SHUTTER ISLAND (Dir. Martin Scorsese, 2010)
"You act like insanity is catching", federal Marshall Teddy Daniels (Leonardo DiCaprio) quips to the Deputy Warden (John Carroll Lynch) while being shown the grounds of Shutter Island, the contained electronically secure mental hospital for the criminally insane.
It's a welcome one-liner as the introductory build-up to DiCaprio and his new partner Mark Ruffalo's entry is one of the most overwrought openers in Martin Scorsese's career. The score pounds in an over the top progression of fearful crescendos as the men enter the complex.
Once the uber-melodramatic music eases off we are led inside to meet and greet Dr. Cawley (the always ominous Ben Kingsley) and the premise: a female patient has gone missing and the facility is on lock-down. Kingsley cryptically explains: "We don't know how she got out of her room. It's as if she evaporated, straight through the walls."
With a stern look that keeps his worry brow constantly a-worryin', DiCaprio, still using his Boston accent from THE DEPARTED, has another agenda. 2 years ago his wife (Michelle Williams) died in a house fire and he believes the pyro-culprit is a patient hidden somewhere at the hospital. A World War II vet (the year is 1954), DiCaprio is also full of conspiracy theories about secret experiments and mind torture going down at the hospital - the presence of a German doctor played by Max von Sydow particularly sets him off - as hallucinatory visions of his wife and the horrors he experienced at war haunt him around the clock.
Based on Dennis Lahane's bestselling 2003 novel, SHUTTER ISLAND has a supremely effective first half. The second half falters because I believe many folks will see the end coming from miles away - I actually had an inkling of the conclusion when seeing the trailer months ago. The reveal is wrapped in exposition and once DiCaprio and the audience figures it all out, the film lingers too long.
However this doesn't completely ruin the movie. The dream/flashback/whatever sequences are beautifully shot recalling David Lynch's surreal palette.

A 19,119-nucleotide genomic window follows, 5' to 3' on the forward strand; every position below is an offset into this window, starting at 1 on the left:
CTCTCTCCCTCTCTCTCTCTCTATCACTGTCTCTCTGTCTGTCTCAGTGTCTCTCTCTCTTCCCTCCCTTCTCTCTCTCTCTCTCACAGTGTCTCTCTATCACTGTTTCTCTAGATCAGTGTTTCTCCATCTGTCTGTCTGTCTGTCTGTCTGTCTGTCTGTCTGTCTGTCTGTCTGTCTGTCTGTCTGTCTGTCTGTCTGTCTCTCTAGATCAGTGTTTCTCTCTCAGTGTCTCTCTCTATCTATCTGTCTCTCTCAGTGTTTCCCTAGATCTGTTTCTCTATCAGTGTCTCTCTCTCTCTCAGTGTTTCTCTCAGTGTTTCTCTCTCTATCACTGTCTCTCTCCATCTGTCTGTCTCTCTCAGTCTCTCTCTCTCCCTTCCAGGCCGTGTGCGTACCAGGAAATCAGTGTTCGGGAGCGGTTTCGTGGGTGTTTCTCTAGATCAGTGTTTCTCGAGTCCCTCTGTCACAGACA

DiCaprio's visions always have something falling and floating in the air around him. File papers, snow, and ashes fill the screen along with DiCaprio's angst. It's not the best film that DiCaprio and Scorsese have made together in their decade long collaboration (that would be THE DEPARTED), but it has a lot of strong searing imagery going for it, even if the narrative isn't as layered as it would like to be.
Acting-wise, it's Leo's show. Despite the solid supporting cast (including Patricia Clarkson, Jackie Earle Hayley, and Ted Levine), Dicaprio carries the movie spending considerable chunks of the film alone with his demons. By this point, his 4th film under Scorsese's direction, he's not just an actor going through the motions; he's an embedded yet impassioned piece of the scenery.
By comparison Ruffalo comes off like he's playing a gumshoe in a Saturday Night Live sketch. So it's half a great movie - half is an absorbingly creepy character study, half a formula thriller frightening close to well trodden M. Night Shyamalan territory.
But half a great Scorsese movie is still a vital movie-going experience, you understand?
When speaking of Scorsese in an interview a few years ago, Quentin Tarantino said: "I'm in my church, praying to my god and he's in his church, praying to his. There was a time when we were in the same church - I miss that. I don't want to do that church."
In one of SHUTTER ISLAND's most powerful shots, Scorsese mounts a DiCaprio Dachau death camp recollection that blows everything in INGLORIOUS BASTERDS away. Sorry Quentin, but Marty's is the church I want to attend.